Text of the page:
In his recently published book, “Theorizing Entrepreneurship for The Future,” anthropologist Joost Beuving offers fresh insights into entrepreneurial behavior. Beuving’s extensive studies and fieldwork in countries such as Greece, West Africa, and the United States reveal striking similarities in entrepreneurial behavior worldwide. He challenges the common notion that entrepreneurial success is solely based on rational anticipation and well-thought-out planning, arguing that it is often influenced by external circumstances beyond the control of entrepreneurs.
The belief that the free market always leads to increased prosperity is inconsistent with the reality of financial crises and business failures. The 2008 financial crisis raised doubts about this widespread notion, prompting scientific studies on the causes of the crisis and the development of a healthier economy. Joost Beuving contends that understanding the emergence of crises and corporate scandals requires looking beyond the economic perspective of entrepreneurship. In his book, “Theorizing Entrepreneurship for the Future: Stories from Global Frontiers,” he contributes ethnographic insights to the predominantly economic debate.
Beuving draws on his fieldwork studies from the past two decades, including research on second-hand car dealers in West Africa, fish exporters in East Africa, fish-farm business owners in Greece, and investment bankers in America. These diverse case studies shed light on how entrepreneurs perceive the future. Beuving explains that entrepreneurial behavior revolves around “future work,” encompassing actions taken by entrepreneurs to navigate an inherently uncertain future. This includes their discussions about the future, coping strategies for dealing with uncertainty, and their business-related collaborations and conflicts.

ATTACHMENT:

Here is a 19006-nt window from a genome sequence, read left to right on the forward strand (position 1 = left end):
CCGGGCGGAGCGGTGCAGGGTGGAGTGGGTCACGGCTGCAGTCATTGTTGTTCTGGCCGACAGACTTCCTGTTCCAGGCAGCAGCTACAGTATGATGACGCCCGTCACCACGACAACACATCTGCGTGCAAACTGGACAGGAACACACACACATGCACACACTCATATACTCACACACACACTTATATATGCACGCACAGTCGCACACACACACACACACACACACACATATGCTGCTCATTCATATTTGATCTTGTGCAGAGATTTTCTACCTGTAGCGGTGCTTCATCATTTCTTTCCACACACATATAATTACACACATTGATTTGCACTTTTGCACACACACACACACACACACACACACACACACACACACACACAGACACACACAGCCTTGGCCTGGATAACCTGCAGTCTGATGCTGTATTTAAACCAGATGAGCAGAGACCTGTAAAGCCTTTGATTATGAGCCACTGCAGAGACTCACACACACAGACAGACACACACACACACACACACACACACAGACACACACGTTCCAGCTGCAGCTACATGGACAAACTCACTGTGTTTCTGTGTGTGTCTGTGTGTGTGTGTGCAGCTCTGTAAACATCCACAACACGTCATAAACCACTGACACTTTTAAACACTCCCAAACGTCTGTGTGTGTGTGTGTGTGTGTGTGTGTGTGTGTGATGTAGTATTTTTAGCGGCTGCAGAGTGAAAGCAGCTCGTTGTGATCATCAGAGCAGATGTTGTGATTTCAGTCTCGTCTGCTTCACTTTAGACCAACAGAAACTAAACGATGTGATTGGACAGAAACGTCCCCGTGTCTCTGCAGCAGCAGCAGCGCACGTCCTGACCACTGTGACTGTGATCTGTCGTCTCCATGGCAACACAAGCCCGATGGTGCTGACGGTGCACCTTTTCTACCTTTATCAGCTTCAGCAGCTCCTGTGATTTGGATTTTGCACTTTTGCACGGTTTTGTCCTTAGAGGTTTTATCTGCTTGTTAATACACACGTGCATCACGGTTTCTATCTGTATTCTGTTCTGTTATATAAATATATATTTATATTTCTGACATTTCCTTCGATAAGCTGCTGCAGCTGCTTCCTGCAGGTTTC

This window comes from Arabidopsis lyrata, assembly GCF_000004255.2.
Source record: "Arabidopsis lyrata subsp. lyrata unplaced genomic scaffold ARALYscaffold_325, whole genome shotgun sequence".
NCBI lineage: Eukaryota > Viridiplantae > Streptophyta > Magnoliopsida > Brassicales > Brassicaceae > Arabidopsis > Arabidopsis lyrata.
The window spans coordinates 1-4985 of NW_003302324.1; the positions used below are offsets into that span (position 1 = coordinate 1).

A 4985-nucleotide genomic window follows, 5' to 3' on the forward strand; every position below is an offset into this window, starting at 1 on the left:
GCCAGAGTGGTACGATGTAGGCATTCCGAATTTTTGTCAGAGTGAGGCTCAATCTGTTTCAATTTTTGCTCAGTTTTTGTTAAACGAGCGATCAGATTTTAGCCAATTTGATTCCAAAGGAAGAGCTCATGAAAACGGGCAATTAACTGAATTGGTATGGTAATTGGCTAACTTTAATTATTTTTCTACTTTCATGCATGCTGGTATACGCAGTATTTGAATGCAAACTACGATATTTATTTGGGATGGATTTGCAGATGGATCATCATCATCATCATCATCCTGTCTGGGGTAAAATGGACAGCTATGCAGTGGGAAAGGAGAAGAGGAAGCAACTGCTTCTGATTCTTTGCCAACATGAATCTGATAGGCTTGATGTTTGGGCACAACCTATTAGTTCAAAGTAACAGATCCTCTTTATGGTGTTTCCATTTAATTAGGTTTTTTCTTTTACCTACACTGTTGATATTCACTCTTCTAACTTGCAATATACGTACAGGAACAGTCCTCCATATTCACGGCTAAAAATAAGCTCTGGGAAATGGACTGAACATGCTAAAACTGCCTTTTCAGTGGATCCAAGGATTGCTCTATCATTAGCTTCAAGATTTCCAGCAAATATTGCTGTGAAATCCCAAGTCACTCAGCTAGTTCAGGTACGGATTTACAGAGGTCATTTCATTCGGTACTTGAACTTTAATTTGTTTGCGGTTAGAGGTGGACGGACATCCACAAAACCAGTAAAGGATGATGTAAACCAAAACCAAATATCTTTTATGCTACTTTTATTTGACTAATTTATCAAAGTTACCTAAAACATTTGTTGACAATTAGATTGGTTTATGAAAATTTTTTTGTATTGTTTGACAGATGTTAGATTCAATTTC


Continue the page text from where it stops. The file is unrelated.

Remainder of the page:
The various cases investigated by Beuving demonstrate remarkable similarities. They reveal that entrepreneurs uphold an ideal image of the homo economicus—a self-interested individual who pragmatically weighs the costs and benefits to maximize profit. However, this ideal assumes a level of omniscience about the future that entrepreneurs don’t actually possess. Beuving asserts that many entrepreneurs project confidence outwardly while experiencing internal insecurity. For instance, West African car dealers, despite pursuing financial gain, often live modest lives. Their motivation stems from the hope of striking it big, akin to a gambler’s mentality. Similarly, investment bankers tend to emphasize optimistic visions of the future, even when contradicted by data.
Beuving argues that the media and society have embraced the idealized image of the homo economicus, perpetuating a facade that overlooks the realities of entrepreneurial experiences. His book seeks to shift focus towards the actual behaviors and stories of entrepreneurs, highlighting their reliance on trial and error and the importance of external factors beyond their control in achieving success.
Theorizing Entrepreneurship for The Future. www.berghahnbooks.com/title/BeuvingTheorizing
An anthropological glimpse into entrepreneurial behavior (2023, June 27)
retrieved 28 June 2023
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Shambhu Kumar is a science communicator, making complex scientific topics accessible to all. His articles explore breakthroughs in various scientific disciplines, from space exploration to cutting-edge research.